Fast forward to this year. Unless you’ve been living under a Dark Kingdom boulder, you know that Sailor Moon is making a big comeback. We couldn’t be more thrilled, and we’ve been following along with the re-release of the anime on Hulu, and have been counting down the days until the new Sailor Moon Crystal show is released. We’ve also been following along with Viz, the company making this all possible, and their updates.
And we found out that they were sponsoring a “What Does Sailor Moon Mean to You?” contest.
Obviously, we entered. We entered with the photo at the very beginning of this post. We told this story of how Sailor Moon changed our lives, gave us acceptance of ourselves, gave us the ability to find true love.
And, yesterday, the first wave of finalists was announced.
Whether we’re finalists or not doesn’t really matter, by the way. We loved entering and sharing our story. But the best part of this whole damn thing is reading what other Moonies have to say.
You know what an overwhelming resonant theme is?
Sailor Moon gave me the strength to accept my queerness. Made me believe that I could be strong and courageous, too. Sailor Moon made me believe that I was worth something because Sailor Moon made me not invisible.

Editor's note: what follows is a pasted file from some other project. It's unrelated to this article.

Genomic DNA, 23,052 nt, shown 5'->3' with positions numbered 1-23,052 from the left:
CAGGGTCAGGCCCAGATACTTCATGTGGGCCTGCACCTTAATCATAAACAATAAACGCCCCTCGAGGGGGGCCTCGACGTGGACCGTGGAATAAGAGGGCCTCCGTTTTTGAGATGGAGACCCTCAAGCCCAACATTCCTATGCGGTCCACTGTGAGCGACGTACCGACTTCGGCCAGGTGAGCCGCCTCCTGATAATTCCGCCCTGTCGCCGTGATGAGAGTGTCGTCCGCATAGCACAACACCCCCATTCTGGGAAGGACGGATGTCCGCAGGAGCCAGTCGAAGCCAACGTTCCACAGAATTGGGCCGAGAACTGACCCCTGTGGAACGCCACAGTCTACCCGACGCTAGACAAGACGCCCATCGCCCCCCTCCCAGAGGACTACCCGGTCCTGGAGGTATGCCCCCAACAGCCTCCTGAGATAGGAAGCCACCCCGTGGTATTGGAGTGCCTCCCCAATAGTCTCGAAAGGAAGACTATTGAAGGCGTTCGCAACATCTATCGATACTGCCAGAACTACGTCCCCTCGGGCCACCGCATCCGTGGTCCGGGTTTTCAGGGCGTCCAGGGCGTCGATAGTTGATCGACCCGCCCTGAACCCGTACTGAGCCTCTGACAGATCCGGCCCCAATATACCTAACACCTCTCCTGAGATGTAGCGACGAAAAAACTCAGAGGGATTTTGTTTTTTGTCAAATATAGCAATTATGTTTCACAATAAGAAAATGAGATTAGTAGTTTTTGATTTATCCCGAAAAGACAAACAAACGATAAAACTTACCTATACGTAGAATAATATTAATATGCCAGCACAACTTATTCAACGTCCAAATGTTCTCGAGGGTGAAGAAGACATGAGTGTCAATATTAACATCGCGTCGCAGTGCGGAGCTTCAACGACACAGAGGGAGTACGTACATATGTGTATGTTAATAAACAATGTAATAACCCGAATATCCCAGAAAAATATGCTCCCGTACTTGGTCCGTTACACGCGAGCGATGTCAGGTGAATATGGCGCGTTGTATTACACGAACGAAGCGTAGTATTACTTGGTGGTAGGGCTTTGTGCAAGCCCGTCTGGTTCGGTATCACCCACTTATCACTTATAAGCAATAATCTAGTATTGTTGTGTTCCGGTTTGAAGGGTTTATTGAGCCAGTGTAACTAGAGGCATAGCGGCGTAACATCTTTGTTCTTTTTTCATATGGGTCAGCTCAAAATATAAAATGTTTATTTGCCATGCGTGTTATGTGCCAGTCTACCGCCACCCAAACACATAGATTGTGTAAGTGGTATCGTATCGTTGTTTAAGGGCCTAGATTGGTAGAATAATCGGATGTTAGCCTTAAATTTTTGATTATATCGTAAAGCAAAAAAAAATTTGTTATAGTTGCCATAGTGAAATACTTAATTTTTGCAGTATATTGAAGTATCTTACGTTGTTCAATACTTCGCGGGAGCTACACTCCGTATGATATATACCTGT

I was shocked and staggered by how many people were saying the same thing I had. That, because of Sailor Moon, they’d realized who they were, they realized that they weren’t worthless because they were invisible. Sailor Moon made them feel visible.
Sailor Moon made them feel seen.
There is this entire generation of people out there, people around my and Jenn’s age, who have been irrevocably changed and altered by a single show. A single show who told us that we were important enough to have a story written about us. A single show who saved me from thinking I was worthless. A single show who made a lot of other people realize that they were worth something, too.
A single show did this.
A common theme or argument I run into with my YA work (all of my stories have a heroine who loves girls as the main character), is the question: “why does a lesbian main character matter?”
And this is what I say to that, every time:
Because a lesbian character saved my life. Because a lesbian character made me feel seen.
And there is an entire host of people out there who can say the exact same thing.
Because I was seen, I wanted to live. I wanted to create. I wanted to perpetuate the stories that had saved my life.
Every single person that that anime saved has gone on to irrevocably change and alter the world.
Because of two girls who were in love.
Who told us, by their very existence, that being a heroine or a hero wasn’t just for straight people anymore.
And that simple truth changed our lives forever.
Saved us. And transformed us.
Thank you, Sailor Moon (Naoko Takeuchi <3), for everything.